2. whheydt says

    Not only has Iceland had a woman as president before, but 6 of the 12 people that were running this time were women, including one who resigned as Prime Minister to run for president.

  3. raven says

    A climate and nature emergency demands urgent, inclusive action, conformity simply won’t unlock the leadership we need.

    She does mention “nature emergency” presumably meaning the volcanic eruptions that occur frequently in Iceland.

    Since Iceland is at the border between two tectonic plates, it is always going to have volcanic eruptions somewhere.
    This latest one is slowly destroying the town of Grindavik and is close to their main population center.

  4. says

    I haven’t read her specific statement on policing, but Mexico has a terrible problem with drug money corrupting politics. If — and I specify IF — her focus is on arresting and trying powerful people the government has evidence have been breaking corruption laws, then more power to her. That’s a necessary enforcement of law in any time and place, and particularly important in Mexico’s present moment. If she’s backing the blue to back the blue, even though they are violating the poor and powerless in order to look like they’re doing something even as they studiously ignore the threats that they have been bribed to ignore, then that’s a huge problem and a policy with which I will take issue.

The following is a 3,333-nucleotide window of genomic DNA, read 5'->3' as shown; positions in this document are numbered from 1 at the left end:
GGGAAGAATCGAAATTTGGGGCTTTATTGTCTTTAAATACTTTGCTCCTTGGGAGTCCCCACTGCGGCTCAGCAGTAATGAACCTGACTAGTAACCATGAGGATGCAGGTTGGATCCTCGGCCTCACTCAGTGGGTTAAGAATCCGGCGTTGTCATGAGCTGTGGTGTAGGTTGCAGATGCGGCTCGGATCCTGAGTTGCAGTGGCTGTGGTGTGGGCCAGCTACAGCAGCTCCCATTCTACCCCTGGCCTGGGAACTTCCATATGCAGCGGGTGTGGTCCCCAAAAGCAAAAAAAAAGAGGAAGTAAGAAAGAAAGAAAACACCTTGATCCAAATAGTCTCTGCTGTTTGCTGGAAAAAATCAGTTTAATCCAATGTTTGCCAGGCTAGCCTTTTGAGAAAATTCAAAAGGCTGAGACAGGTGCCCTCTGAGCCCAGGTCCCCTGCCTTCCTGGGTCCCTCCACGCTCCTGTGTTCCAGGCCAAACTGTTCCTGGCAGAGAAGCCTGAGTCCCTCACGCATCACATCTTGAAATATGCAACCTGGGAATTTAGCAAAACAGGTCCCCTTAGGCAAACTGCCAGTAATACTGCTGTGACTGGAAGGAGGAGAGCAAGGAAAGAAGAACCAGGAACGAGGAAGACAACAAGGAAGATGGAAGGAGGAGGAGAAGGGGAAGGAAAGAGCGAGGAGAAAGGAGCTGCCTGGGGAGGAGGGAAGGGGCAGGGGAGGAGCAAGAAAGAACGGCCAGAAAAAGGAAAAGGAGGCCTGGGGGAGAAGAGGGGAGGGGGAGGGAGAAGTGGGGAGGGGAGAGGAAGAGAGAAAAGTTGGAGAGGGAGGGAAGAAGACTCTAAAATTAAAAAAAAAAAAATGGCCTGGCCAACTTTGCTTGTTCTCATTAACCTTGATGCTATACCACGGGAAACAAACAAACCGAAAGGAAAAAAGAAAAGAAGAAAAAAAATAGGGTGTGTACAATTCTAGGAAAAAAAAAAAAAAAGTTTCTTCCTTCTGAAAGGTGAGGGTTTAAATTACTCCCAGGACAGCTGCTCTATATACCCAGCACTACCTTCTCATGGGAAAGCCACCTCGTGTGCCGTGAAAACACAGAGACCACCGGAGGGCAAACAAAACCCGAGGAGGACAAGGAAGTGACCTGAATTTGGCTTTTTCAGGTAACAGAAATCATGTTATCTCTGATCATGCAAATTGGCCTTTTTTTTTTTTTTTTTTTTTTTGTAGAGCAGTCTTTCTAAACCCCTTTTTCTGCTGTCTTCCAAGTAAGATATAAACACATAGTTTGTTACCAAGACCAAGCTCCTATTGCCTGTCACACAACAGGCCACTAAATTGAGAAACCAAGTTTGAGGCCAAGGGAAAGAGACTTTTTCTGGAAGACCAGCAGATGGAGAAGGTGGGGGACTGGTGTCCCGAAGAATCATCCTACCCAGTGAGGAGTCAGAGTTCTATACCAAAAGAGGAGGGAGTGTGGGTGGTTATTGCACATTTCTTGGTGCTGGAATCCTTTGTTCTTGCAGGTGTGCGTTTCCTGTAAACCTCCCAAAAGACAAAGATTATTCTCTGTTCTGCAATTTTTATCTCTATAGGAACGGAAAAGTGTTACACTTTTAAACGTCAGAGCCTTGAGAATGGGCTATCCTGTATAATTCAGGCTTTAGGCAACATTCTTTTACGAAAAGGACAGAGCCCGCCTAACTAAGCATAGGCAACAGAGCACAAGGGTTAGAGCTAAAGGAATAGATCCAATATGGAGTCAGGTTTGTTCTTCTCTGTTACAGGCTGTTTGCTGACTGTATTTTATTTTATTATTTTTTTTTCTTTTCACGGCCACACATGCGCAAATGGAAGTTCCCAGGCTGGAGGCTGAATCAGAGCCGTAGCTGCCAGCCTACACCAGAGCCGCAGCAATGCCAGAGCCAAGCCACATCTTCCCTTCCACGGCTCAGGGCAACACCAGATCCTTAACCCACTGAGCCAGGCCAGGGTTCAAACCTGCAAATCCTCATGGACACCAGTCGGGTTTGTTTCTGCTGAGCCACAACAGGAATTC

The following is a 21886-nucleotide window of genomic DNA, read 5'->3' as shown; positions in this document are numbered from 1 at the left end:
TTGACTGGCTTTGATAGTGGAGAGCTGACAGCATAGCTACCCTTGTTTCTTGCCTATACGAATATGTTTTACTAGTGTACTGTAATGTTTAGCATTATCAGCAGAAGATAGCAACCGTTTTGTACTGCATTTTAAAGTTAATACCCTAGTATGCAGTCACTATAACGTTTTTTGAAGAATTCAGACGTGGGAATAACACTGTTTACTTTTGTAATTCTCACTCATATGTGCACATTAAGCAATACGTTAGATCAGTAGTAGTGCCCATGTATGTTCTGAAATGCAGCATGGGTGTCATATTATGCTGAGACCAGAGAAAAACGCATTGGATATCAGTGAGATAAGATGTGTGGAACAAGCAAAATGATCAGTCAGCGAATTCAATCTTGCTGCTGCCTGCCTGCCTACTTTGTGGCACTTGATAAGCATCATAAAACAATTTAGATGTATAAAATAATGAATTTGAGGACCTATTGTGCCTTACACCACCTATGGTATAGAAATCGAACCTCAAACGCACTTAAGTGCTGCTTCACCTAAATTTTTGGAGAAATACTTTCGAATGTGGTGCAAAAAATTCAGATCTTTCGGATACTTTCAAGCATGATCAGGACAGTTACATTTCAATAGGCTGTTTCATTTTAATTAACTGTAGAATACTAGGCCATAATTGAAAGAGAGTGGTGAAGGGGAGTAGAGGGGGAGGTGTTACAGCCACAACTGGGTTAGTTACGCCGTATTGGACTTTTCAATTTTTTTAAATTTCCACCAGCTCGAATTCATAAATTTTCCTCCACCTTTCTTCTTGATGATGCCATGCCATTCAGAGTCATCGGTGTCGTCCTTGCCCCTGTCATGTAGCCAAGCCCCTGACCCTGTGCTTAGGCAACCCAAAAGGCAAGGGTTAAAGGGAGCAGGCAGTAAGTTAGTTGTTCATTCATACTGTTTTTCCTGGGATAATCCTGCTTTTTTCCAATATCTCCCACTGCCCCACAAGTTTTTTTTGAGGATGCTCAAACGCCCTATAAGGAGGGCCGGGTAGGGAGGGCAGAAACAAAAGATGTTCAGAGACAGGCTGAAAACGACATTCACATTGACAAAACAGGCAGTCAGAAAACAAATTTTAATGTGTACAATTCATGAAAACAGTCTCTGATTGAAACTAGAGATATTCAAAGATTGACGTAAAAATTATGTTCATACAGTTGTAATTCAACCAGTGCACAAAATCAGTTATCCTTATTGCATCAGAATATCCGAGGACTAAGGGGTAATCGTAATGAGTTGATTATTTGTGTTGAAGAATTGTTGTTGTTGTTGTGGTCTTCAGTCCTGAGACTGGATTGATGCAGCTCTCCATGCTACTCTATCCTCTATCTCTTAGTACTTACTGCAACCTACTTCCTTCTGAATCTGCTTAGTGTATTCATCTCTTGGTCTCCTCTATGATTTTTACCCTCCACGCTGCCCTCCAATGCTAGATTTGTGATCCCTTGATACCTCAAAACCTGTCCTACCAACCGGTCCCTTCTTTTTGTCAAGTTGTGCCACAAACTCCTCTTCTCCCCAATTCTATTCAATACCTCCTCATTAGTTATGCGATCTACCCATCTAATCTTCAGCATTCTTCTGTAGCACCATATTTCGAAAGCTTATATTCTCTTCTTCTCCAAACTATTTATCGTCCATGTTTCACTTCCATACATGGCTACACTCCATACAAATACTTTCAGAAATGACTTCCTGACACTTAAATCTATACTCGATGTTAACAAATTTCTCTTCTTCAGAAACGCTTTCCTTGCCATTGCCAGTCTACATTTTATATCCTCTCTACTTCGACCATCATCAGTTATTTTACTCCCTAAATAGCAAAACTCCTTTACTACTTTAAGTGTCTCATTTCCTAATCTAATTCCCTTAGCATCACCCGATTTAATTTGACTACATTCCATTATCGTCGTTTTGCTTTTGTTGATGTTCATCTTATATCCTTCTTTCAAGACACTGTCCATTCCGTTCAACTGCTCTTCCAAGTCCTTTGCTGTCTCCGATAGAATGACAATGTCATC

5. gijoel says